Shall we go, young sir?

And as soon as I had stepped down onto the parquet floor of that parlour, beneath the great palms that stood in vases tere shooting up as high as the arabesques of the ceiling, I noticed, that I had, in fact, reached neutral ground, because the parlour had no front wall whatsoever . It was a kind of loggia, connecting to the town square by two or three steps – an offshoot, as it were, of that square, where a few items of furniture had been placed on the pavement. I ran down the few stone steps, and once again I was in the street. (…) A few worn out and rickety droshkies loomed black in the street, like crippled, dozing crabs or cockroaches. A coachman leaned out from his high seat; he had a small, red and good natured face. – Shall we go, young sir? – he asked.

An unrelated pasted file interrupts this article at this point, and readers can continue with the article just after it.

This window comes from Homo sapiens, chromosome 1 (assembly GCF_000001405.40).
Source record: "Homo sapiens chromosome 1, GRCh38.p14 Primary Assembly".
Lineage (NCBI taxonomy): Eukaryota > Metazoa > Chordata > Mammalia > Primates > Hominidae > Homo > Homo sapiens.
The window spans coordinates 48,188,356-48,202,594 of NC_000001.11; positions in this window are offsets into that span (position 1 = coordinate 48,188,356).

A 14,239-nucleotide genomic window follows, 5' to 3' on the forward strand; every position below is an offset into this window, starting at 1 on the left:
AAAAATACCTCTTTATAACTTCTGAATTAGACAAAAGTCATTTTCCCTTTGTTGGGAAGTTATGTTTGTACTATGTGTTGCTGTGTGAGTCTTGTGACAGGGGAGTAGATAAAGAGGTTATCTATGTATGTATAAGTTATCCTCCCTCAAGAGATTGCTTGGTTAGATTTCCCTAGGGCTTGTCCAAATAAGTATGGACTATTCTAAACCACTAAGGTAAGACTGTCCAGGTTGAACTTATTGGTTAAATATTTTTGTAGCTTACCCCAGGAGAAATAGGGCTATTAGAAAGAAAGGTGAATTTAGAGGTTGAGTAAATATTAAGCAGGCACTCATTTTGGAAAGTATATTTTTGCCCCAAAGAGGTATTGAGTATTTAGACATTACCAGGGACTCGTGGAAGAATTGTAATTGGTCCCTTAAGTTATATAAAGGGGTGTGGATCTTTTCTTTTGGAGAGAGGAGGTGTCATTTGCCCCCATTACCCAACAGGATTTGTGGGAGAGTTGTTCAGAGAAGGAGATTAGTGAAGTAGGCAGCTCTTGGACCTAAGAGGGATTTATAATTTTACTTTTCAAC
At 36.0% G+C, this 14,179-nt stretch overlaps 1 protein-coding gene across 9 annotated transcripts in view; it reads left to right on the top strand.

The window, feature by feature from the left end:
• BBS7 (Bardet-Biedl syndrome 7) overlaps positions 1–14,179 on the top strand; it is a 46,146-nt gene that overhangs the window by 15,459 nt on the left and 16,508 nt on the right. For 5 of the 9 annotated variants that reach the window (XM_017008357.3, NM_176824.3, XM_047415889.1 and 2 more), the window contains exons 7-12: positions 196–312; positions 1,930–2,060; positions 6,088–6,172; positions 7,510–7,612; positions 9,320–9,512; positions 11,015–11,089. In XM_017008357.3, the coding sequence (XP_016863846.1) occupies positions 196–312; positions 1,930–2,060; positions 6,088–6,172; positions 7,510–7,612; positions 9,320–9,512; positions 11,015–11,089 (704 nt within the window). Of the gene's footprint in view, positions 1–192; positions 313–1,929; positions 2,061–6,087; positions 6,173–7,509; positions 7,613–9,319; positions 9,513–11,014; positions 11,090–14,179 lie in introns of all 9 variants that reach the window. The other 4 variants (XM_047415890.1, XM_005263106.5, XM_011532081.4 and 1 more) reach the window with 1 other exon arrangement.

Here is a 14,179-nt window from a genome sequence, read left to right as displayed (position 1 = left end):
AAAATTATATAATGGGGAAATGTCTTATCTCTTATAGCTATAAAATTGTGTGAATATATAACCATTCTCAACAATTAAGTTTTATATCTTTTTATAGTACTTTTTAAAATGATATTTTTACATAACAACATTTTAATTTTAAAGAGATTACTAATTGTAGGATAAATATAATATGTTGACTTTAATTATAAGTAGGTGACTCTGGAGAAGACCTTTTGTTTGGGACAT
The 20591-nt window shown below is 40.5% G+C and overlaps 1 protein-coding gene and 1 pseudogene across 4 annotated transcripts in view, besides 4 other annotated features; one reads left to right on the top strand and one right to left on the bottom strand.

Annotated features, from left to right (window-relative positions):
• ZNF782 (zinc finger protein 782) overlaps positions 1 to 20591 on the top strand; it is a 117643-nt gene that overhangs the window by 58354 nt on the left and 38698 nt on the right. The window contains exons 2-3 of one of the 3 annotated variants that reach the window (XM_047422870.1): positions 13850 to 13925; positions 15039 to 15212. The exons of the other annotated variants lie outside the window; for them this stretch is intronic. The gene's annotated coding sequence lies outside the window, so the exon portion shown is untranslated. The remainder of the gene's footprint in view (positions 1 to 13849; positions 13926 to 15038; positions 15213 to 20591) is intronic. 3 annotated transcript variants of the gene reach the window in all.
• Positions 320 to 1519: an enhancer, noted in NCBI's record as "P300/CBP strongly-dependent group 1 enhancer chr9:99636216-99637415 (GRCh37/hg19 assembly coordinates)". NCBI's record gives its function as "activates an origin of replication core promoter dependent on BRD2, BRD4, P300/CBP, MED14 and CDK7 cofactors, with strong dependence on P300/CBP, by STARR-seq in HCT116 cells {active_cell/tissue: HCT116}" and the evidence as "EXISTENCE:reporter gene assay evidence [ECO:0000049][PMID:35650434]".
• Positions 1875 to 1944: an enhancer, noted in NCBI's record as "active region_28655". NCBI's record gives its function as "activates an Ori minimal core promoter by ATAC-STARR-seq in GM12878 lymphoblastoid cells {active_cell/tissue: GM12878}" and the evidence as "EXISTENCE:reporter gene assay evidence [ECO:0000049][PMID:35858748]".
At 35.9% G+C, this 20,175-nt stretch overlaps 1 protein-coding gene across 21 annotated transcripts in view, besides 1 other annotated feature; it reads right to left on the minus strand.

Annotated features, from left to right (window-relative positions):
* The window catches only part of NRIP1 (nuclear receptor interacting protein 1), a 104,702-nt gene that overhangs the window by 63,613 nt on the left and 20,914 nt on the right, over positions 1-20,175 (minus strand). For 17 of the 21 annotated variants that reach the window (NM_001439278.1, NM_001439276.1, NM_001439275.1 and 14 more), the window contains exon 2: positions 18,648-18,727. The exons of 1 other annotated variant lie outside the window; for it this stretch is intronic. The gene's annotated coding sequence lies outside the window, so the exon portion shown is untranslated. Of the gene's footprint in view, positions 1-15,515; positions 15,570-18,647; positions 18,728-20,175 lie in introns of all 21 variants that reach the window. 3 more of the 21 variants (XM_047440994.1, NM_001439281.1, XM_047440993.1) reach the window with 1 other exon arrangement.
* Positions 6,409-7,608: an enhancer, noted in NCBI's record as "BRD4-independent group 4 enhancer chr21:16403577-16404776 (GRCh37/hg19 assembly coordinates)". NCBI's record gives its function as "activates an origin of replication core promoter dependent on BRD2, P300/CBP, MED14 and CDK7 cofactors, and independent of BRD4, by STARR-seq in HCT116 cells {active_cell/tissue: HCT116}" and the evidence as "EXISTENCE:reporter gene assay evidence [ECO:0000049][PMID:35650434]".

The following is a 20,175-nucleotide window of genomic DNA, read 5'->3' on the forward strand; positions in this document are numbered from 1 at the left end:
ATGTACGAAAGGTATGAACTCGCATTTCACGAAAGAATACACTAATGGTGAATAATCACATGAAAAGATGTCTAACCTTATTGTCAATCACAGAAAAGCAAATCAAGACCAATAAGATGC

il. for The Cinnamon Shops by B. Schulz